Lessons from History: The Book
In recent years we’ve seen a massive adoption of e-books and a new industry evolving around e-readers and e-book publication. In the span of history, the adoption has been shockingly quick, especially when compared to the adoption of other systems of writing and reading throughout history.The adoption reflects our society’s increased demand for textual consumption and our new ways of perceiving and processing text.
In Roman times, the strong trade connections between what is now Europe and the Mediterranean meant the widespread availability of papyrus through the Roman world. Inexpensive and simple to produce, papyrus allowed for widespread literacy and literary production. In other words, writing could be used for more than ceremonial or culturally significant texts. When stone is the only medium for writing, you probably are not going to write much.
In Roman times, the typical medium for writing was the scroll. The codex — what we now call the “book” — was first developed around the beginning of the Common Era, but it took about 300 years to become widely used and did not replace the scroll completely as the dominant format for five or six hundred years.
After the fall of the Roman Empire, trade broke down, and Europe entered a new era. Papyrus was no longer available, and people needed to find a different medium for writing. The solution was to use calf and sheepskin (parchment and vellum). Skins had to be extensively treated and prepared before they were ready for writing. It was a laborious and expensive process to produce a single page. Books themselves, therefore, had to be carefully planned and executed by professional scribes who had trained on wax tablets. From a modern perspective, writing was a scalability nightmare, so it is truly remarkable how much written material was produced during the middle ages in Europe.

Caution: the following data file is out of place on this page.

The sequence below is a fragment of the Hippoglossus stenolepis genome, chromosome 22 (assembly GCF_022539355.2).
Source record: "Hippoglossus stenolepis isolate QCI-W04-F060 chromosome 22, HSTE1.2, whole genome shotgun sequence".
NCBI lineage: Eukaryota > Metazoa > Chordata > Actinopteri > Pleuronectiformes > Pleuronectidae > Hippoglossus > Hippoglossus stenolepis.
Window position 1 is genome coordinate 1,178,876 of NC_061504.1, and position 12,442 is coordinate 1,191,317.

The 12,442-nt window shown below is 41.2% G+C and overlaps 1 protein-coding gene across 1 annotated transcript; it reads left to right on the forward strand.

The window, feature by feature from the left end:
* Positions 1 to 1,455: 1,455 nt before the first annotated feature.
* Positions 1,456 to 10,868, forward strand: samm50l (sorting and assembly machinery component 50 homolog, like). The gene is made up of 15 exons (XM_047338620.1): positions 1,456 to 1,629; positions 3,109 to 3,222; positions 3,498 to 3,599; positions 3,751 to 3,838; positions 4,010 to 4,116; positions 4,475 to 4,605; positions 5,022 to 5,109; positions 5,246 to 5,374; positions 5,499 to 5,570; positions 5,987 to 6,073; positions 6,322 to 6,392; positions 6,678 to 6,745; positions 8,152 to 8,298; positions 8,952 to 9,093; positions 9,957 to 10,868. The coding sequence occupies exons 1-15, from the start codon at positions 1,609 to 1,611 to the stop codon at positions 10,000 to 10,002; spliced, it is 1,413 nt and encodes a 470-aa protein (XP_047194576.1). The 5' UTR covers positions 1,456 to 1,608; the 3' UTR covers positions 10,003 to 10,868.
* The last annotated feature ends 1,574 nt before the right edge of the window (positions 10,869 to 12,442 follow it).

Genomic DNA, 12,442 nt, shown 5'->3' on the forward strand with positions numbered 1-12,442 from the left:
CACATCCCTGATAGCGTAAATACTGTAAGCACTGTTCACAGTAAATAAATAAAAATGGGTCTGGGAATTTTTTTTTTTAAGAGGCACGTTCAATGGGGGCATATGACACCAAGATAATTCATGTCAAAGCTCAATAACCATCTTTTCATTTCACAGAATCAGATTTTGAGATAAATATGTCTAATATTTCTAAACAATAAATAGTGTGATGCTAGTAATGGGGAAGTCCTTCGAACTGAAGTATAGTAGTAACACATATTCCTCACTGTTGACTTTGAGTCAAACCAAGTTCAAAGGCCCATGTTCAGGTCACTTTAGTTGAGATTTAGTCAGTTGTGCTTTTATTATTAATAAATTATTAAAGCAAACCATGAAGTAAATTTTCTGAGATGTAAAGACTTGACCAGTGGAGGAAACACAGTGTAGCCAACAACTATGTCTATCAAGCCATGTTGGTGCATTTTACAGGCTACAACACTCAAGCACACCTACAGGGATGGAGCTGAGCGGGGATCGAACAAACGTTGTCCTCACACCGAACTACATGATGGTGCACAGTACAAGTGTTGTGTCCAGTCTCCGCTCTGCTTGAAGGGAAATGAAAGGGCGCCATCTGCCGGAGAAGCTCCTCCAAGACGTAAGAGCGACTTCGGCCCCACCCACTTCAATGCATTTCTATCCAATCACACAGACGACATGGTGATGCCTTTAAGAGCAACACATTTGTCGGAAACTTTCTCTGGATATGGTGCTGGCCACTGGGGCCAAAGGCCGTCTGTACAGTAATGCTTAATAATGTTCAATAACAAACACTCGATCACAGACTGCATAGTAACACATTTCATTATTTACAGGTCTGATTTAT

As might be expected, literacy declined and was not widespread during much of the middle ages. But as the High Middle Ages dawned, literacy began to expand once again, and books began to be used for more than religious purposes. The scale of book production became immense, but it still relied on the laborious process of preparing animal skins to use as pages. As the demand for more written material increased, Europe saw several innovations quickly taking hold, notably printing and paper.
The issues faced in adopting these technologies were very much the same in the 15th century as they are today. Book production was an entrenched art and industry, and disruptive technologies that could supply something cheaper, faster, and better suited to the needs of customers were looked on both as exciting new developments, and as abhorrent degradations of an ancient tradition.
Just as the increased demand for textual production and consumption drove the adoption of printing and paper, an insatiable demand for textual consumption has lead to widespread adoption of new innovations we are witnessing at this very moment.
In the early days of the book, silent reading did not even exist. It was considered a miracle when some monks discovered St. Jerome reading silently in his cell. In those days, each word was to be savored, even committed to memory; now text flows through us like wind among the leaves. Our perception of text has changed, and with it, the media of consumption have evolved. Even though we now often consider “technology” to require electronics, the codex was cutting edge technology in the days of its invention and adoption.
The codex has been in use for about 2000 years. It is one of our greatest traditions and has become an important part of our culture. The speed with which e-books have been adopted is truly phenomenal considering the history of the book. It is the next phase of textual evolution, as we process more and more textual material. From this, I fear for the survival of the codex, which holds a dear place in my heart; rather than its disappearance, I prefer to see its return to its former place as a revered object housing the texts deemed most worthy of retention.